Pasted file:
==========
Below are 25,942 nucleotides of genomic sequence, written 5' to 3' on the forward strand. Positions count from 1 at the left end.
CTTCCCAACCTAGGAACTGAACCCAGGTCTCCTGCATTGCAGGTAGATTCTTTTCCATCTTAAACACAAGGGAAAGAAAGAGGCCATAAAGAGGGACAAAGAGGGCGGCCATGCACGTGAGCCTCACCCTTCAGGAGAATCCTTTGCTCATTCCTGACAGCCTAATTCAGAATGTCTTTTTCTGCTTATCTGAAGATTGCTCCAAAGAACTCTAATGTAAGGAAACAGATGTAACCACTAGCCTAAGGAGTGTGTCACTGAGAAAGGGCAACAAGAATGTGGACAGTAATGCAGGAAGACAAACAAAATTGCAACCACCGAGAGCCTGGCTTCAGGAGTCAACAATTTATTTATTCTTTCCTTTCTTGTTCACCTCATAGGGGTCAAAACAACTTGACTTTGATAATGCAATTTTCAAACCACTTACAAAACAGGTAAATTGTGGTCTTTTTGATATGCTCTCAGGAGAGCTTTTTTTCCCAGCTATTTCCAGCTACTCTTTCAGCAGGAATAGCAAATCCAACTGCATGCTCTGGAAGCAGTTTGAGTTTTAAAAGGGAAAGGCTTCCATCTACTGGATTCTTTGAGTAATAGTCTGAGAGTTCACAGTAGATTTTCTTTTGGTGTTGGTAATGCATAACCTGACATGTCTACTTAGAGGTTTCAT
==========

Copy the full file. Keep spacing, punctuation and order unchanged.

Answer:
Below are 25,942 nucleotides of genomic sequence, written 5' to 3' on the forward strand. Positions count from 1 at the left end.
CTTCCCAACCTAGGAACTGAACCCAGGTCTCCTGCATTGCAGGTAGATTCTTTTCCATCTTAAACACAAGGGAAAGAAAGAGGCCATAAAGAGGGACAAAGAGGGCGGCCATGCACGTGAGCCTCACCCTTCAGGAGAATCCTTTGCTCATTCCTGACAGCCTAATTCAGAATGTCTTTTTCTGCTTATCTGAAGATTGCTCCAAAGAACTCTAATGTAAGGAAACAGATGTAACCACTAGCCTAAGGAGTGTGTCACTGAGAAAGGGCAACAAGAATGTGGACAGTAATGCAGGAAGACAAACAAAATTGCAACCACCGAGAGCCTGGCTTCAGGAGTCAACAATTTATTTATTCTTTCCTTTCTTGTTCACCTCATAGGGGTCAAAACAACTTGACTTTGATAATGCAATTTTCAAACCACTTACAAAACAGGTAAATTGTGGTCTTTTTGATATGCTCTCAGGAGAGCTTTTTTTCCCAGCTATTTCCAGCTACTCTTTCAGCAGGAATAGCAAATCCAACTGCATGCTCTGGAAGCAGTTTGAGTTTTAAAAGGGAAAGGCTTCCATCTACTGGATTCTTTGAGTAATAGTCTGAGAGTTCACAGTAGATTTTCTTTTGGTGTTGGTAATGCATAACCTGACATGTCTACTTAGAGGTTTCAT